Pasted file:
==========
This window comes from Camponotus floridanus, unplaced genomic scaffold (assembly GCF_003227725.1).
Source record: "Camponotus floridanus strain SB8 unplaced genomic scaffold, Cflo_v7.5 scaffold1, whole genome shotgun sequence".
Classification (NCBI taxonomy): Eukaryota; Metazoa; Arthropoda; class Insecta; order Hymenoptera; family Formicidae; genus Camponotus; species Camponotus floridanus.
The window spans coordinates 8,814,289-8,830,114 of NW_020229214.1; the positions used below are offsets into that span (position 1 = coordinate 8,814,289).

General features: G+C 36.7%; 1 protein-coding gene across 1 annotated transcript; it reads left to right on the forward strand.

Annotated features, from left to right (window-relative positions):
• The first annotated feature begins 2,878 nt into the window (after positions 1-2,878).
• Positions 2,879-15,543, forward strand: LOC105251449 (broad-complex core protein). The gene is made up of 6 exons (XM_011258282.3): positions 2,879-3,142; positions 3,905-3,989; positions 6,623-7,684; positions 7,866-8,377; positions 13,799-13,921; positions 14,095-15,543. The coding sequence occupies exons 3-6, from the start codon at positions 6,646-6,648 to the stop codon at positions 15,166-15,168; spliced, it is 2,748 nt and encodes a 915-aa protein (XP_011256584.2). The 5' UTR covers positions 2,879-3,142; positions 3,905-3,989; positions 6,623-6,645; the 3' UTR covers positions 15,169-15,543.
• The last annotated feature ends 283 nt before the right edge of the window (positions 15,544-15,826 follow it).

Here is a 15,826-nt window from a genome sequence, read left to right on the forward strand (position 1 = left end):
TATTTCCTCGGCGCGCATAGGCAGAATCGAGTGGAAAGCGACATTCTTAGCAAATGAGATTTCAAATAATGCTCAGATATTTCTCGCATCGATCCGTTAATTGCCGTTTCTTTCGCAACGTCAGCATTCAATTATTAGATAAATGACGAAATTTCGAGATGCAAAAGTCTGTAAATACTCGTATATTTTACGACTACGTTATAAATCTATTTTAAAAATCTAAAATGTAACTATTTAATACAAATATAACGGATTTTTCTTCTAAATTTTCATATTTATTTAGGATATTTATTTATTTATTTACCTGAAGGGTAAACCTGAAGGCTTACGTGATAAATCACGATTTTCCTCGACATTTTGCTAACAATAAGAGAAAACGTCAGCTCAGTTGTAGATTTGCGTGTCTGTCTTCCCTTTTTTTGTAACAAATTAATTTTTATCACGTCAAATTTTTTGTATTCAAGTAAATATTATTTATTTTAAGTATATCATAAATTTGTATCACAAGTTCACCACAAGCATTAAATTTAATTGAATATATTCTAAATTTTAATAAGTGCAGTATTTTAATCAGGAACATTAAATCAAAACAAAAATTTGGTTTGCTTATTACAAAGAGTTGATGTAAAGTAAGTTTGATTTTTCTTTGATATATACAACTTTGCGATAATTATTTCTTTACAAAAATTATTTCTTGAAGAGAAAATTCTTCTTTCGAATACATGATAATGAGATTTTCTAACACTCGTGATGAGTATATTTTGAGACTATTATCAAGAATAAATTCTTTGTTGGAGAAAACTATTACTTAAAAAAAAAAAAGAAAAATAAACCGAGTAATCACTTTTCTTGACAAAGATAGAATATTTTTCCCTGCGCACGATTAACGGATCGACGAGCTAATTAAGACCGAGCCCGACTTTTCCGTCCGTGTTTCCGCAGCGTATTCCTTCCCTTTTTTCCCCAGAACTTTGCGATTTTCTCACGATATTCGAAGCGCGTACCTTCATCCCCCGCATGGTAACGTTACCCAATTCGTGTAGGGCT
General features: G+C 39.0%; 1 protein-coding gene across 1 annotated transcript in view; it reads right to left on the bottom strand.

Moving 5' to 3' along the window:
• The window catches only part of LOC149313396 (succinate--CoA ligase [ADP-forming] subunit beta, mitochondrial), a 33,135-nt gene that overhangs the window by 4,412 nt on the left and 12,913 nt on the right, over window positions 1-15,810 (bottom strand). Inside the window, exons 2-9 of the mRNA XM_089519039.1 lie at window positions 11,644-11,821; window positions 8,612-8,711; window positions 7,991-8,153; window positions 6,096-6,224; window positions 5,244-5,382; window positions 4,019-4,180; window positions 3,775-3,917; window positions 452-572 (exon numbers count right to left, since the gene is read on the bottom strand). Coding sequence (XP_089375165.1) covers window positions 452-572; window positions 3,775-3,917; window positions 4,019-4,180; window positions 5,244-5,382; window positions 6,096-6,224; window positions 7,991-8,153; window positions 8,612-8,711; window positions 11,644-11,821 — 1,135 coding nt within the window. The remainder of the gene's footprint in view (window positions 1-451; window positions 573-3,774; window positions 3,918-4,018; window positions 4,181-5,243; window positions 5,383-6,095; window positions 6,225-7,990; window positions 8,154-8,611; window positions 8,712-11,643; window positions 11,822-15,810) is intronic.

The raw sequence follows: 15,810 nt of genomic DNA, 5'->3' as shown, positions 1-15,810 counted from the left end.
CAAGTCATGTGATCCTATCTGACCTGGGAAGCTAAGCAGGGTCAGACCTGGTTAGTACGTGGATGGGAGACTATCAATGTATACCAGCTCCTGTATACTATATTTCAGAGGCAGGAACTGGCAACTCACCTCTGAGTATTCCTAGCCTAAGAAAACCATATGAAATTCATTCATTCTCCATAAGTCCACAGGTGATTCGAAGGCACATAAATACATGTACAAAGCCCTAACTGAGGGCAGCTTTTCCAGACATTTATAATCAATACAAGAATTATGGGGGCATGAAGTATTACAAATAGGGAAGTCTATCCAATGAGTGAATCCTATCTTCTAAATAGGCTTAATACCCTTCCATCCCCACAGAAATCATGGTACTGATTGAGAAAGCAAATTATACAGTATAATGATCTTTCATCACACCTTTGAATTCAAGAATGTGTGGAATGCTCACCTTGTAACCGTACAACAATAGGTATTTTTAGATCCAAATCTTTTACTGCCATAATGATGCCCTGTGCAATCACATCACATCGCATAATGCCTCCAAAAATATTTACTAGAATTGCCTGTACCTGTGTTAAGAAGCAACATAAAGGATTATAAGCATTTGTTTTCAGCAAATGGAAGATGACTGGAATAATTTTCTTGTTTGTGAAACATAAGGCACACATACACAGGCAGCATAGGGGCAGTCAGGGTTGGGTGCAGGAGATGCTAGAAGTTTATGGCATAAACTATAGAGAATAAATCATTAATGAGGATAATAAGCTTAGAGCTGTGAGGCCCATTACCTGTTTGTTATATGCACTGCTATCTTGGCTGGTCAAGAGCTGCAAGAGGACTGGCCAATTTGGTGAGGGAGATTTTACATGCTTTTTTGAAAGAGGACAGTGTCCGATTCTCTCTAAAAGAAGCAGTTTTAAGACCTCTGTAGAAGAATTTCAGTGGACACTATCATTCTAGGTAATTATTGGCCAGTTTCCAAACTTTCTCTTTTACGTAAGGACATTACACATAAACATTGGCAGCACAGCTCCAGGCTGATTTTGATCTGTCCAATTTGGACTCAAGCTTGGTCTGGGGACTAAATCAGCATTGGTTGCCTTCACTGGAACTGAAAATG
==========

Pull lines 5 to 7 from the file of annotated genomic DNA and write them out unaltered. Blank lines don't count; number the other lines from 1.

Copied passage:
General features: G+C 36.7%; 1 protein-coding gene across 1 annotated transcript; it reads left to right on the forward strand.

Annotated features, from left to right (window-relative positions):
• The first annotated feature begins 2,878 nt into the window (after positions 1-2,878).